Call of the Wild: 11 Wild Game Dishes to Try Now

As the leaves transition from green to a fiery array of blazing reds, electric yellows, and intense oranges and winter looms, the season for wild game is on. From ducks and pheasant to elk and venison, chefs showcase the bounty of the backwoods (including those at the 2015 100 Best Restaurants in America). These rusticated ingredients resonate with diners at this time of year because they evoke America’s pioneer roots and deep culinary traditions while being the kind of hearty, heartwarming fare that helps ward off the increasingly chilly days. Here are 11 wild game dishes to try now. 

Blue Duck Tavern, Washington, D.C.
It takes a full week for chef de Cuisine Brad Deboy to prepare his show-stopping roasted Rohan duck. He begins by drying the fowl and coating it with housemade Worcestershire sauce before cooking it for a day and finishing it with a spicy honey glaze. It arrives at the table whole, so you and your guest can ooh and aah, and then the succulent meat is carved for family-style service.

Wild Game Dishes Blue Duck Tavern

Sepia, Chicago, Illinois
You know the old saying: two birds on the plate are worth four in the bush. Or something like that. Chef Andrew Zimmerman offers pheasant two ways: simply seared and tucked into a pot pie. You could call it a tasting flight if you were so inclined to employ such bad puns.

Wild game dishes

The Wine Kitchen on the Creek, Frederick, Maryland
Time to sharpen your tusks. Executive chef Jeff Beard char-braises a wild boar shank, which comes out tender, but still toothsome. It’s served on a brushstroke of parsnip gratin with rounds of smoked pear and collard greens.

Wild Game Dishes

Two, Chicago, Illinois
Looking for a beef break? Elk tastes similar, but the flavor is richer. To highlight this superior protein, executive chef Kevin Cuddihee offers a grilled loin accompanied by bacon-roasted turnips, chanterelle mushrooms, and dollops of herb butter that melt over the meat for extra oomph.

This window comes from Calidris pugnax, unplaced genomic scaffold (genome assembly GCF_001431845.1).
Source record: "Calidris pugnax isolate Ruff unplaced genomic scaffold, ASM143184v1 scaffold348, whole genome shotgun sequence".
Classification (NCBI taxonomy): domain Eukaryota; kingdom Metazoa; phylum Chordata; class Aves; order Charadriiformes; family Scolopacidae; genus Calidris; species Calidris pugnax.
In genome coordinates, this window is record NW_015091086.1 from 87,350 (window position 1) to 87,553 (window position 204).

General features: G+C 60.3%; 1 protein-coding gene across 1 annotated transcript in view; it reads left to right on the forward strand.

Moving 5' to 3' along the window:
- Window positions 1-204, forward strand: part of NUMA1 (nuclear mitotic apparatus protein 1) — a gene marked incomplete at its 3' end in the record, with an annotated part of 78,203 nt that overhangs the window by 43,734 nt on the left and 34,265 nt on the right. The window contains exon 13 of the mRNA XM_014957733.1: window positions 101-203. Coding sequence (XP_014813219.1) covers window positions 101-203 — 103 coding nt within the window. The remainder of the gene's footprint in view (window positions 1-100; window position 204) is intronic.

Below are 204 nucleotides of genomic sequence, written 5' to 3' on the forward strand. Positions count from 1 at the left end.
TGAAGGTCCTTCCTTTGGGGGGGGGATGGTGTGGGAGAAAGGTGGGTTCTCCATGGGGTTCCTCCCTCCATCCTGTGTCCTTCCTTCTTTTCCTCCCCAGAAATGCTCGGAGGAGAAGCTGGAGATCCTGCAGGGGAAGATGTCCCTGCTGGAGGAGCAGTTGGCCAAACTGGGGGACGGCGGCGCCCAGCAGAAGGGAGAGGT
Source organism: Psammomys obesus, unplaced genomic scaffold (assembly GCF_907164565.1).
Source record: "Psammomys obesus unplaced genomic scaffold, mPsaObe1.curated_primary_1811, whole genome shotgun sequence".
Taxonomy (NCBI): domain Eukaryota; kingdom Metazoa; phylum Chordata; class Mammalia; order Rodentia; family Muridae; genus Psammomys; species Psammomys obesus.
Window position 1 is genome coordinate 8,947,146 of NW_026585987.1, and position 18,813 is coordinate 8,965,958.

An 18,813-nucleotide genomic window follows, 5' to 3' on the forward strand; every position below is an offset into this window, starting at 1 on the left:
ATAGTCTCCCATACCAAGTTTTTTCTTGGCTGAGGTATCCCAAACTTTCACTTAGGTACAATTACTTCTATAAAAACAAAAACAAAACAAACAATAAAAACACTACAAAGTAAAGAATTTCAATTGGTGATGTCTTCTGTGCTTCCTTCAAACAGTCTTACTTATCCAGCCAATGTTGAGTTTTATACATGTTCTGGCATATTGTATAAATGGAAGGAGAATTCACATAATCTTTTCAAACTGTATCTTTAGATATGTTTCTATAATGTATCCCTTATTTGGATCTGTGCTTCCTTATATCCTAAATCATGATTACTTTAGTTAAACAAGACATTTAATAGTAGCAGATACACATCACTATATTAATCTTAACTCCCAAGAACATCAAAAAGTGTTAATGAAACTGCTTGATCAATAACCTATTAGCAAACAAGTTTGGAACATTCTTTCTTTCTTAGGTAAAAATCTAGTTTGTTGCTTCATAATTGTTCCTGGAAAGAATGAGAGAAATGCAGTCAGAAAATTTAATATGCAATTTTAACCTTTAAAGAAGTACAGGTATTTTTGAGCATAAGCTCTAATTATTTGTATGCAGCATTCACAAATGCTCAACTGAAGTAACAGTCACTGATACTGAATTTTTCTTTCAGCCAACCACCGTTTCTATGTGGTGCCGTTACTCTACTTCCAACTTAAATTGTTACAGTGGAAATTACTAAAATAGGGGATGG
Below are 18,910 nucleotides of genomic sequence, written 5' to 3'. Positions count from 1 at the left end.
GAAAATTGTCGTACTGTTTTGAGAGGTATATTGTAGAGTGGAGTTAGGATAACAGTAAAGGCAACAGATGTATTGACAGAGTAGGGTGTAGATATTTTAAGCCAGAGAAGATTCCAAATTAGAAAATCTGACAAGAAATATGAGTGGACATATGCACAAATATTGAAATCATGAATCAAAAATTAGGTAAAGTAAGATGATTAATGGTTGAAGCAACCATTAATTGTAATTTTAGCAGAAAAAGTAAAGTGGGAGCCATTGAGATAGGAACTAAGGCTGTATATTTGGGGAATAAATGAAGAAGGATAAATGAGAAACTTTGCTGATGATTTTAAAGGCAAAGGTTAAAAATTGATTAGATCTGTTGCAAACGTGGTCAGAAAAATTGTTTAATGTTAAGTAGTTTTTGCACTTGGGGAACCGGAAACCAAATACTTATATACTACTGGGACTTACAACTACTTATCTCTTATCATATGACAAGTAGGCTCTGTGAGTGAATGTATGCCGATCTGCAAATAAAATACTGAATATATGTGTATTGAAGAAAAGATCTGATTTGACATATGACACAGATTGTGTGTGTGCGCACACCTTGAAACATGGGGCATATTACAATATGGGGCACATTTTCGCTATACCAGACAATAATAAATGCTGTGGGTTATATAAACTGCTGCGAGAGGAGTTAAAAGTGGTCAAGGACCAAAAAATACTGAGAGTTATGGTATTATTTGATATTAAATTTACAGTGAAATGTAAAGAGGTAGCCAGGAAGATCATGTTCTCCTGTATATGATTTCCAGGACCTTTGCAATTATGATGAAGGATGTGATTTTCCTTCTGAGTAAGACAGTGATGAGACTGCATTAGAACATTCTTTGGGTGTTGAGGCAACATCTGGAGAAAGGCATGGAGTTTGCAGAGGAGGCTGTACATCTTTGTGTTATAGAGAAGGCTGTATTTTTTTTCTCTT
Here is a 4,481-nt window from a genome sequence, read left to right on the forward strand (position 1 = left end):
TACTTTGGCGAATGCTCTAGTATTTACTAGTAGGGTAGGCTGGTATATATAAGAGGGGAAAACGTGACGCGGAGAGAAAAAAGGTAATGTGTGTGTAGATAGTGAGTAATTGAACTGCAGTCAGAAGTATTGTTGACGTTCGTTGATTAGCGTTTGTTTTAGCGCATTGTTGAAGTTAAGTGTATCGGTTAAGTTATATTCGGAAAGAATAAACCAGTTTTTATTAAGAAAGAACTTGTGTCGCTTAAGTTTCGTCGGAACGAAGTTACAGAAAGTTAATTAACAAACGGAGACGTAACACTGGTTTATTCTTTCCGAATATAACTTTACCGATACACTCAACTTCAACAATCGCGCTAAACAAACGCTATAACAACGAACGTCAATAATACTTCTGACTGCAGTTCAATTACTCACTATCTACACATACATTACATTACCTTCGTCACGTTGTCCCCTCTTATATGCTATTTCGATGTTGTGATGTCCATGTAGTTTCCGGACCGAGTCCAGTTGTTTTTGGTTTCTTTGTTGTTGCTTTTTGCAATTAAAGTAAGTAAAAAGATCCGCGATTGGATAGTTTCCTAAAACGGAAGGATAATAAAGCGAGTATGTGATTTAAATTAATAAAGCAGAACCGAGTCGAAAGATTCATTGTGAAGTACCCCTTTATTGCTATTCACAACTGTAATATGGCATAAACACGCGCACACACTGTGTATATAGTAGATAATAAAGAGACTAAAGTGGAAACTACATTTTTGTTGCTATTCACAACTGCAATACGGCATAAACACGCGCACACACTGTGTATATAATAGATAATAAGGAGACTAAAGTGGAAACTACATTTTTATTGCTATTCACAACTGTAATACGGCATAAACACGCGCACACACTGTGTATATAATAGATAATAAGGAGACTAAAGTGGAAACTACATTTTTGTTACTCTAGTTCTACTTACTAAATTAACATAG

Wild game dishes

Bastille, Alexandria, Virginia
Trust the French to do a très magnifique canard. Chefs and spouses Christophe and Michelle Poteaux offer a pepper-crusted breast in a piquant long pepper sauce. The spice is balanced out by a sweet mélange of roasted pears, figs, and grapes, along with a soothing swipe of earthy celeriac puree.

Wild Game Dishes

Et Voila, Washington, D.C.
It doesn’t get more autumnal than this. Chef-owner Claudio Pirollo makes a wild boar stew enriched with chestnuts and chanterelles and served with Jerusalem artichokes. Try not to make too much noise as you scrape your spoon along the bottom for the last drop.

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Top Chef Texas Episode 7: Chef Ed Hardy Is the Duck of Death

Chef Tim Love explains why Chris Jones's lid is a hair-don't in Texas.

We return with commentary on this week’s Top Chef: Texas with Ed Hardy of Red Rooster Harlem. If you don’t get the headline, you need to see Unforgiven. Thank you, Management.

All right! Tim Love of Lonesome Dove Western Bistro is in the house! And he brought tequila. Sweet! My husband loves Don Julio. Which tequila are you choosing to cook with?

Tequila is great, but if bourbon exists in the world, why are we not cooking with it? I’ll choose the blanco, it seems to have herbaceous qualities that might be useful in my cooking style. Simple recipes for home cooks? Try a tequila-lime glazed tuna. Sear off a piece of tuna. Combine 2 oz. tequila, 1 oz. brown sugar, and 1 oz. lime juice in a pan with a little pepper flake. Stir and reduce until glaze-y, spoon over sliced tuna. For this challenge, I might have used the blanco to make a tomato/fennel chutney. As for Chef Love, he is fun, even if he isn’t exactly cutting edge. He definitely deserves kudos for really being adventurous with western game.

How drunk would you get in sampling? Maybe just one good shot to calm your nerves?

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